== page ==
Telling the Truth and Telling a Good Story
Creative nonfiction is the genre of true stories told in a dramatic fashion using techniques more commonly found in fiction, from using symbols and metaphors to rendering real people as vivid characters. In this lecture, Iversen discusses the art of nonfiction, and how to take real events and pace them so that they make for a compelling narrative. How can you tell a captivating story and still maintain the factual integrity of a work of creative nonfiction? What happens when the two come into conflict?
Praise for Kristen Iversen
Kristen did an excellent presentation at all venues, large or small. She engaged the audiences and/or classes with her Power Point pictures and her honest telling-of-the-story. She presented things logically and was very clear and articulate … She was also very personable and accessible, answering all questions well and receiving good responses from the broad range of students she encountered.— Southeastern University
We were pleased to welcome back Kristen Iversen to speak about the ongoing issues at the former Rocky Flats site. Since this facility is in our back yard, it is an important topic for Colorado residents to consider. Kristen brings a clear and fresh perspective on the problems facing our region as related to Rocky Flats and her delivery is non-threatening and matter-of-fact. We appreciate the time she spent researching this and would have her back to our museum anytime!— History Colorado Center
We invited Kristen to the Koelbel Library in Centennial, CO and our patrons were thrilled. She is a wonderful speaker and the pictures she included as part of her presentation were great. Our patrons have already requested that we bring her back again!— Arapahoe Library District, Englewood, CO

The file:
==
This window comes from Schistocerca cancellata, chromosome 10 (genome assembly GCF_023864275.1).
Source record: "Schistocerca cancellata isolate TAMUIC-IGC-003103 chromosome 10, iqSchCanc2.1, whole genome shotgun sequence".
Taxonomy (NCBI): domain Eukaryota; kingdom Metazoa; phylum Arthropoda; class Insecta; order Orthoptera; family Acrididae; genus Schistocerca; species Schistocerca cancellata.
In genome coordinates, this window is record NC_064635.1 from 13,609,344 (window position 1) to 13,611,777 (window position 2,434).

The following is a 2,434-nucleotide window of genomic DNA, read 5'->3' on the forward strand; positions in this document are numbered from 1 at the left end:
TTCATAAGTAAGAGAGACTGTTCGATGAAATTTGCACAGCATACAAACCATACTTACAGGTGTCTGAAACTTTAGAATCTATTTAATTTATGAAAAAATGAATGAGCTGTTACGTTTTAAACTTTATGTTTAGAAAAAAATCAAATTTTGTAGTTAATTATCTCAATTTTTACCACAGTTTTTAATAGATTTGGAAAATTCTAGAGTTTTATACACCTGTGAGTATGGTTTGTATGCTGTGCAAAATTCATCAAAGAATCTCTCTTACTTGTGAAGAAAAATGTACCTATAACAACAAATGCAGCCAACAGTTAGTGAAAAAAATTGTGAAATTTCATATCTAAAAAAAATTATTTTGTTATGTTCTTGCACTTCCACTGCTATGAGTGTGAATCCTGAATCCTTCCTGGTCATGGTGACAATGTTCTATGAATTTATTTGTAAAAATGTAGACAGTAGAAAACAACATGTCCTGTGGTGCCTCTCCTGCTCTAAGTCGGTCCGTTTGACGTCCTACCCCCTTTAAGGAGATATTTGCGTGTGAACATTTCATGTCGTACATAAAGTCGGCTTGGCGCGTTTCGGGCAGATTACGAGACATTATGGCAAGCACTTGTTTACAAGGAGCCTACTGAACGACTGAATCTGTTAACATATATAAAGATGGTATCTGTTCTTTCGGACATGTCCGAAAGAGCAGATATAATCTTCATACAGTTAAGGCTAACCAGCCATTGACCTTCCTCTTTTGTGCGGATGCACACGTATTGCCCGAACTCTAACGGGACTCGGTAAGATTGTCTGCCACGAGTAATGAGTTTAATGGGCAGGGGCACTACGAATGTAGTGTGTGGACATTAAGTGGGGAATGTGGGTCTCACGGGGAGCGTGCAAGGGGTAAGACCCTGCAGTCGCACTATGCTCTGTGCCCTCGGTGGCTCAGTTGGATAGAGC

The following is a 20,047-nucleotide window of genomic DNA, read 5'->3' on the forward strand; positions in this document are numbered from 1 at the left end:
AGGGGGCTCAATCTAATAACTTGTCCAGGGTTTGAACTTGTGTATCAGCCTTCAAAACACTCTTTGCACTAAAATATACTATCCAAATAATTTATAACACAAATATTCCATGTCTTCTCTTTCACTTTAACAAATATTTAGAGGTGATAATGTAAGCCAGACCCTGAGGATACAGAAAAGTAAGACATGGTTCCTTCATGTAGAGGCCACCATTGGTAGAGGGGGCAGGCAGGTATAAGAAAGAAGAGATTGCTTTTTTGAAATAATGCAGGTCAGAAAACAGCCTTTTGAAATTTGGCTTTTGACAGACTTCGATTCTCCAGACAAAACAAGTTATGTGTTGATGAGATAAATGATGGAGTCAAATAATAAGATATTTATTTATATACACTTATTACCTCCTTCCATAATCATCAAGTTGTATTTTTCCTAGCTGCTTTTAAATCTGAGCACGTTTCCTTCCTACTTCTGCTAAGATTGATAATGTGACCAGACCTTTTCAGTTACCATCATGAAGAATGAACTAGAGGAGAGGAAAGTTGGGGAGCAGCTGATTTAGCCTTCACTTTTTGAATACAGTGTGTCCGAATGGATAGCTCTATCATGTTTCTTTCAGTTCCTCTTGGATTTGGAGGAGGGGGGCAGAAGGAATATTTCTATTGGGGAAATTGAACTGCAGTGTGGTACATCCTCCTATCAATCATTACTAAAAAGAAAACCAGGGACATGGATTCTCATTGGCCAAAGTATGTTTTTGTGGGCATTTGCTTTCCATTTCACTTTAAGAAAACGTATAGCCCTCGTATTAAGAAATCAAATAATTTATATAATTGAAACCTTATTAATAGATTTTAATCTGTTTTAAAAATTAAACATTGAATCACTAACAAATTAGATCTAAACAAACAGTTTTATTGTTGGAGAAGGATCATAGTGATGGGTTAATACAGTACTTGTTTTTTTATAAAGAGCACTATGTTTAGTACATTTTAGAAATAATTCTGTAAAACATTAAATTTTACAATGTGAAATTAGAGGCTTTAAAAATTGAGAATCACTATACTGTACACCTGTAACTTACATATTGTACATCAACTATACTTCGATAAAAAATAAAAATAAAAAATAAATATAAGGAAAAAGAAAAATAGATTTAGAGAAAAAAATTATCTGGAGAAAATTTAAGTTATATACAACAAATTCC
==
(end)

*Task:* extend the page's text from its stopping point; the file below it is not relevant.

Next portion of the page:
The students were all very complimentary of your craft lecture and reading. My creative nonfiction students, in particular, were excited about the way your craft lecture connected with your reading selection . . .You made a great model not only for the kind of work my students aspire to write but also for the kind of thoughtful visitor and generous teacher I remind them they should aspire to be as well.— The Bluegrass Writers Studio, Eastern Kentucky University
Praise for Full Body Burden
Full Body Burden is one of the most important stories of the nuclear era--as personal and powerful as "Silkwood," told with the suspense and narrative drive of The Hot Zone. With unflinching honesty, Kristen Iverson has written an intimate and deeply human memoir that shows why we should all be concerned about nuclear safety, and the dangers of ignoring science in the name of national security. Rocky Flats needs to be part of the same nuclear discussion as Three Mile Island, Chernobyl, and Fukushima. So does Full Body Burden. It's an essential and unforgettable book that should be talked about in schools and book clubs, online and in the White House.— Rebecca Skloot, author of The Immortal Life of Henrietta Lacks
Books by Kristen Iversen
Media About Kristen Iversen
- 212 572-2013
- Kristen Iversen travels from Memphis, TN